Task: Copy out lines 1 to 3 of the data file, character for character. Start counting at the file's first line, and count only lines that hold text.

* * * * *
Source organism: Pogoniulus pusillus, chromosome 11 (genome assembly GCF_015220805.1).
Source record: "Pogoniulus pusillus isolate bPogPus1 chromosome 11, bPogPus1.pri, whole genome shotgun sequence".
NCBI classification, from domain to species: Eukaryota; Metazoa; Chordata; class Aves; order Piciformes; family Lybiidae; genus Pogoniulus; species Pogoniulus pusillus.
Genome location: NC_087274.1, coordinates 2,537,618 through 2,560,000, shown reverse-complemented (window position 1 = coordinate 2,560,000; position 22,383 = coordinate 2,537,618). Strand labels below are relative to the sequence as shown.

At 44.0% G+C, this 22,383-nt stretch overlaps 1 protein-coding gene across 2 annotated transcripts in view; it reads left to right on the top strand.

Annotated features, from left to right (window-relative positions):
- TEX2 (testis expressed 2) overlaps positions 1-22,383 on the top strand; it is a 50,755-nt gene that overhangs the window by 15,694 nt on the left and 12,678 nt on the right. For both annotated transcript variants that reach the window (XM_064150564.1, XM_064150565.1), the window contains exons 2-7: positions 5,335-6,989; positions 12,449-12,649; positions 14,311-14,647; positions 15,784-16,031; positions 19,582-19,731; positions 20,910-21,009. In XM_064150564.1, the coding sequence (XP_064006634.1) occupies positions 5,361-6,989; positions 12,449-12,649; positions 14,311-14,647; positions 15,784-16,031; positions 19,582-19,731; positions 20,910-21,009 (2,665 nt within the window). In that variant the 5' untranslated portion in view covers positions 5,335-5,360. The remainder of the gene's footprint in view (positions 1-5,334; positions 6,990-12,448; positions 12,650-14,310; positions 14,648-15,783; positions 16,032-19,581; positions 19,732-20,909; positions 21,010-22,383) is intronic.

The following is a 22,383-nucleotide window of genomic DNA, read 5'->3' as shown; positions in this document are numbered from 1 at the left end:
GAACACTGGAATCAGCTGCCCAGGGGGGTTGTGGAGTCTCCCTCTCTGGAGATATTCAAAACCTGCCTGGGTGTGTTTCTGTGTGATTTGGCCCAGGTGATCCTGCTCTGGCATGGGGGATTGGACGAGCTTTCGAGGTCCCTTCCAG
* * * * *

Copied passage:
Source organism: Pogoniulus pusillus, chromosome 11 (genome assembly GCF_015220805.1).
Source record: "Pogoniulus pusillus isolate bPogPus1 chromosome 11, bPogPus1.pri, whole genome shotgun sequence".
NCBI classification, from domain to species: Eukaryota; Metazoa; Chordata; class Aves; order Piciformes; family Lybiidae; genus Pogoniulus; species Pogoniulus pusillus.